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Campus Connection for August 5th, 2011

Article Date: 
5 August, 2011 (All day)


Often the past has a way of sounding better than it was.  Recently, some have lamented that the good old days of education were better than today.  I suggest that we investigate the good old days of education, and you be the judge.

 During the 1900s less than 10% of the population was expected or allowed to attend high school and even fewer than 10% graduated from high school. Obviously, that may have been good then, but now one could not expect to maintain a decent standard of living without a high school education. My dad dropped out of high school in the late 1920s and he struggled to make a good living!

High School graduation rates in the 1970s were below 50% nationally. During the 1970s “separate but equal” schools were just ending and attending a university still was not a necessity.  Special needs students were often told schools didn’t have the money or resources to help them achieve their educational goals, and women were not usually expected to be high academic achievers in math or science.

My mother graduated from high school, but I was the first person in my family – many years ago – to graduate from college. Since there were no compulsory attendance laws, many students simply left school never to return.  Some were even “pushed” out when they became disciplinary problems or simply didn’t want to do the work required to pass.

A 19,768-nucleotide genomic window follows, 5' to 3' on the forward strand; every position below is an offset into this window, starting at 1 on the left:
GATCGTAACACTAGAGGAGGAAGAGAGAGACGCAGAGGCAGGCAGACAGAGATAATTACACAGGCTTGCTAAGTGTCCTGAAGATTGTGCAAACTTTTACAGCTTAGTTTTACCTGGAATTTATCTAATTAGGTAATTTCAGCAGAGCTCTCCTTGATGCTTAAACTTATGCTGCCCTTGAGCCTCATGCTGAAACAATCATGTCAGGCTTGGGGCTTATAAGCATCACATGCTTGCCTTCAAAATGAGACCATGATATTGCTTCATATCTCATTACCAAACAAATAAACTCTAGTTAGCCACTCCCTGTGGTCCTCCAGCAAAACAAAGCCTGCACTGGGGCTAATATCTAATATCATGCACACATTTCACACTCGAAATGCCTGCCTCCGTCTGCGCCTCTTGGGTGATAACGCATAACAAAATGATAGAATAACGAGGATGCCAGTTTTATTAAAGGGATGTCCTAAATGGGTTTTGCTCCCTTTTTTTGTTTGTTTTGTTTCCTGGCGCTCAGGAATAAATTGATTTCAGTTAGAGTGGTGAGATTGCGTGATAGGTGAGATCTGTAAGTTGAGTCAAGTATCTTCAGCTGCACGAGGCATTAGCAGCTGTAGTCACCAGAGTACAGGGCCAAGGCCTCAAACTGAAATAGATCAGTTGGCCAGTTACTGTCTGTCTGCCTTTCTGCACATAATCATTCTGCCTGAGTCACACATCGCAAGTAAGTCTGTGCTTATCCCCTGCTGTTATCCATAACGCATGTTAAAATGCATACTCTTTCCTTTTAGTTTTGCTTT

If you had to explain America’s economic success with one word, that word would be the opportunity for “education.” In the 19th century, America led the way in universal basic education. Then, as other nations followed suit, the “high school revolution” of the early 20th century took us to a whole new level. This is not to say that America’s high school students fared better on testing between the nations of the world, the opposite in fact is the case; somewhat due to the fact that we test all and other nations do not test all.

Many people think that in the good old days, The United States lead the world in educational achievement. The statement that America’s math and science test scores in the past led the world, but then these scores have gotten worse over time is not accurate according to Kevin Drum. In a comparison of 12 countries in the world, the First International Math Studies (FIMS) showed the following results: 

In 1964, we were 0.35 standard deviations below the mean. In the most recent tests, we were only 0.06 (1995-2007) and 0.18 (2009) standard deviations below the mean. In other words, our performance had improved nationwide. Here’s Loveless on the notion that we once led the world in education and have since collapsed:

 “The United States never led the world. It was never number one and has never been close to number one on international math tests or on science tests, for that matter…. [And] there has been no sharp decline—in either the short or long run. The United States performance on PISA has been flat to slightly up since the test’s inception, and it has improved on Trends in Mathematics and Science Study (TIMSS) since 1995.”